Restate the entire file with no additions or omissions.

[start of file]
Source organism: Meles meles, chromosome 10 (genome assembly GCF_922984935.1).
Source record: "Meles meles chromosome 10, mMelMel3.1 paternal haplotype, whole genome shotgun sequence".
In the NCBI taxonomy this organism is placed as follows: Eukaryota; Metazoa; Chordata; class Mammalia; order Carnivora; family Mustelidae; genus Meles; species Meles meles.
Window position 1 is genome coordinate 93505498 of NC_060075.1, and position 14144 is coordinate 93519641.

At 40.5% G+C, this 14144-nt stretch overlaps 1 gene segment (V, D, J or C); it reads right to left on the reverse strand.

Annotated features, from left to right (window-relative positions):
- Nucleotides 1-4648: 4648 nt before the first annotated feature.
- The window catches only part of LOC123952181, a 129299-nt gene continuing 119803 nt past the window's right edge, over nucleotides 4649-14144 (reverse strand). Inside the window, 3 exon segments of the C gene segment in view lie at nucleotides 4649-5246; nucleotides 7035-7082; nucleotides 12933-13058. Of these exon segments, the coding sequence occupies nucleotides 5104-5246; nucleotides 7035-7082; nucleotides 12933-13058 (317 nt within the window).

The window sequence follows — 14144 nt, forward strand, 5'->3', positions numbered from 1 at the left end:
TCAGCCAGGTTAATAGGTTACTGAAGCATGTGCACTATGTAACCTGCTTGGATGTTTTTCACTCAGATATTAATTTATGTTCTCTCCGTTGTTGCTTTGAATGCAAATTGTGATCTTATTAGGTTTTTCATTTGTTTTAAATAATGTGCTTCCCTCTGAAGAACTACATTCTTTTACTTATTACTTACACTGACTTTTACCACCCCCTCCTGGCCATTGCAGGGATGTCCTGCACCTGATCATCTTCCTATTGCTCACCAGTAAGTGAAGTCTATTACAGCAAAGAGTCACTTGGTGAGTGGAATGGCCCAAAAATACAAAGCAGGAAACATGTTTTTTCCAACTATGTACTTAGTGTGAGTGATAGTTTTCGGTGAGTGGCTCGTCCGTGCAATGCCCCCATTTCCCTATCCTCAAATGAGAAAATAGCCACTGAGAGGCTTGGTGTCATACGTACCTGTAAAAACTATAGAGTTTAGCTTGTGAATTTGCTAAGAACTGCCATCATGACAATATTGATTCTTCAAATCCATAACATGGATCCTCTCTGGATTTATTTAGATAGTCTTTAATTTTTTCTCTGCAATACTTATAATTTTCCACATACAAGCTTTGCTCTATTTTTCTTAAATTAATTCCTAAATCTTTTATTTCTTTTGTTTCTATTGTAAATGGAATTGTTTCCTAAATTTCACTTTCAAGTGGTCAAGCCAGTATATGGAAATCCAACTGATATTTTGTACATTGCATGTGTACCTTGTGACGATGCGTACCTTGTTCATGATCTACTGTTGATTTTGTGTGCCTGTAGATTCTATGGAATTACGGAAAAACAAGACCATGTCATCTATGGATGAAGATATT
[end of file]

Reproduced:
Source organism: Meles meles, chromosome 10 (genome assembly GCF_922984935.1).
Source record: "Meles meles chromosome 10, mMelMel3.1 paternal haplotype, whole genome shotgun sequence".
In the NCBI taxonomy this organism is placed as follows: Eukaryota; Metazoa; Chordata; class Mammalia; order Carnivora; family Mustelidae; genus Meles; species Meles meles.
Window position 1 is genome coordinate 93505498 of NC_060075.1, and position 14144 is coordinate 93519641.

At 40.5% G+C, this 14144-nt stretch overlaps 1 gene segment (V, D, J or C); it reads right to left on the reverse strand.

Annotated features, from left to right (window-relative positions):
- Nucleotides 1-4648: 4648 nt before the first annotated feature.
- The window catches only part of LOC123952181, a 129299-nt gene continuing 119803 nt past the window's right edge, over nucleotides 4649-14144 (reverse strand). Inside the window, 3 exon segments of the C gene segment in view lie at nucleotides 4649-5246; nucleotides 7035-7082; nucleotides 12933-13058. Of these exon segments, the coding sequence occupies nucleotides 5104-5246; nucleotides 7035-7082; nucleotides 12933-13058 (317 nt within the window).

The window sequence follows — 14144 nt, forward strand, 5'->3', positions numbered from 1 at the left end:
TCAGCCAGGTTAATAGGTTACTGAAGCATGTGCACTATGTAACCTGCTTGGATGTTTTTCACTCAGATATTAATTTATGTTCTCTCCGTTGTTGCTTTGAATGCAAATTGTGATCTTATTAGGTTTTTCATTTGTTTTAAATAATGTGCTTCCCTCTGAAGAACTACATTCTTTTACTTATTACTTACACTGACTTTTACCACCCCCTCCTGGCCATTGCAGGGATGTCCTGCACCTGATCATCTTCCTATTGCTCACCAGTAAGTGAAGTCTATTACAGCAAAGAGTCACTTGGTGAGTGGAATGGCCCAAAAATACAAAGCAGGAAACATGTTTTTTCCAACTATGTACTTAGTGTGAGTGATAGTTTTCGGTGAGTGGCTCGTCCGTGCAATGCCCCCATTTCCCTATCCTCAAATGAGAAAATAGCCACTGAGAGGCTTGGTGTCATACGTACCTGTAAAAACTATAGAGTTTAGCTTGTGAATTTGCTAAGAACTGCCATCATGACAATATTGATTCTTCAAATCCATAACATGGATCCTCTCTGGATTTATTTAGATAGTCTTTAATTTTTTCTCTGCAATACTTATAATTTTCCACATACAAGCTTTGCTCTATTTTTCTTAAATTAATTCCTAAATCTTTTATTTCTTTTGTTTCTATTGTAAATGGAATTGTTTCCTAAATTTCACTTTCAAGTGGTCAAGCCAGTATATGGAAATCCAACTGATATTTTGTACATTGCATGTGTACCTTGTGACGATGCGTACCTTGTTCATGATCTACTGTTGATTTTGTGTGCCTGTAGATTCTATGGAATTACGGAAAAACAAGACCATGTCATCTATGGATGAAGATATT